An even newer instance of this is the development of the Run Pass Option(RPO) that has taken the football world by storm. Teams have taken Warner’s idea of misdirection and forward passing, and added another element to it. The RPO gives a quarterback the ability to read one defensive player and make him wrong, regardless of how he reacts. The quarterback has an option to either give the run play if the defender attempts to defend the pass. Or throw a pass if the defender attempts to defend the run. This takes Warner’s idea to another level. The offensive line will sell that it is a run by making the defender read run and reacting to it. The innovation comes in when a receiver runs a route into the area that the defender just vacated and a pass is completed, sometimes completely undefended. This is much like the read option that can stretch a defense horizontally with an added element of the pass which stretches a defense vertically as well. They took the idea of the option and said, “why can’t we throw it too?” Boom, offenses have exploded over the past few years. It is all about coming up with something that people have not seen before.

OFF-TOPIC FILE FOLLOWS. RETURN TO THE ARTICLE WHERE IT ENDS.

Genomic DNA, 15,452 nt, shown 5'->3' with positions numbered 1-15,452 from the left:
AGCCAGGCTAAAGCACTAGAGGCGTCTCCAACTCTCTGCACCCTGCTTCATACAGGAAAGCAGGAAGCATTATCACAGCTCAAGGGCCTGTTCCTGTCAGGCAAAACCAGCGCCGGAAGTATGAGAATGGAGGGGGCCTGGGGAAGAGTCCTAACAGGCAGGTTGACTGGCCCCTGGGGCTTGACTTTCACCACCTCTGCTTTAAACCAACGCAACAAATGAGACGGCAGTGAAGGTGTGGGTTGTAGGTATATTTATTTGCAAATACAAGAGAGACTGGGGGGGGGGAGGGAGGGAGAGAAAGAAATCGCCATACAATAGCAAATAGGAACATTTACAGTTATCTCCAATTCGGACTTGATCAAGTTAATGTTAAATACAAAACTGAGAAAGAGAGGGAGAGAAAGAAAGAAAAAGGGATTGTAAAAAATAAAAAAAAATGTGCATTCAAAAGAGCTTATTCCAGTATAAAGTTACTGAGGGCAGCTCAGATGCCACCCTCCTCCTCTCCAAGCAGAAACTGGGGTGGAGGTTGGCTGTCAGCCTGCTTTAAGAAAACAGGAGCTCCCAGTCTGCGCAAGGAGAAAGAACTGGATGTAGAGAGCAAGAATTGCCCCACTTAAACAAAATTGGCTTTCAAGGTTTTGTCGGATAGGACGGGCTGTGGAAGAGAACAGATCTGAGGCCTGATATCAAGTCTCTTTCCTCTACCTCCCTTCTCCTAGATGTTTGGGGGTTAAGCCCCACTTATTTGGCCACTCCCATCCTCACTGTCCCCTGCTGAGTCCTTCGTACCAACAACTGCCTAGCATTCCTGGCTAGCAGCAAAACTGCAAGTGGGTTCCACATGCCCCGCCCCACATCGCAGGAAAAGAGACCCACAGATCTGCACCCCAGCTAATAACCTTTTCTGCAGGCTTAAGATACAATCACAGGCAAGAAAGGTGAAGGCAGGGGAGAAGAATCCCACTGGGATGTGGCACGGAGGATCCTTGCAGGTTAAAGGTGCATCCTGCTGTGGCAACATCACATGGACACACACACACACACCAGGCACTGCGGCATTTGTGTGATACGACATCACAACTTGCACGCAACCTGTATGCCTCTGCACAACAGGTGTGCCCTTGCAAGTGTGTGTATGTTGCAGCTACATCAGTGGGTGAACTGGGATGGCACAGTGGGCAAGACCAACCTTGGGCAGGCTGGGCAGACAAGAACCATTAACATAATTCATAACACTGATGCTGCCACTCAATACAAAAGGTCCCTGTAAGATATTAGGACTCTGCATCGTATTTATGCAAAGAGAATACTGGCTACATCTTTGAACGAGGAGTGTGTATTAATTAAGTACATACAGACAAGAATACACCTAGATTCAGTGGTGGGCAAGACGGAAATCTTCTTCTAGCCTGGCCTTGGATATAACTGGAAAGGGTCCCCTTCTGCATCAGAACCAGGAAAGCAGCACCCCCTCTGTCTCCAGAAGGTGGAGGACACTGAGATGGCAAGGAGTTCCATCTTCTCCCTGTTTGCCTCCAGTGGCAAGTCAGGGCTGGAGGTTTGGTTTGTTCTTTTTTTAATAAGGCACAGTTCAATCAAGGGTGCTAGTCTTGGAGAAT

Summing it Up
In closing, innovation is all around you. Watch how people do things, how they act, what they do. This will start to give you ideas on how to improve things. This is what guys like Warner and Malzahn did. They saw something they liked and improved on it to make it their own. You never know when a mundane everyday idea can be improved by one simple tweak. It is all about how you think about how you think about things. Think simple and you might come up with the next great innovation.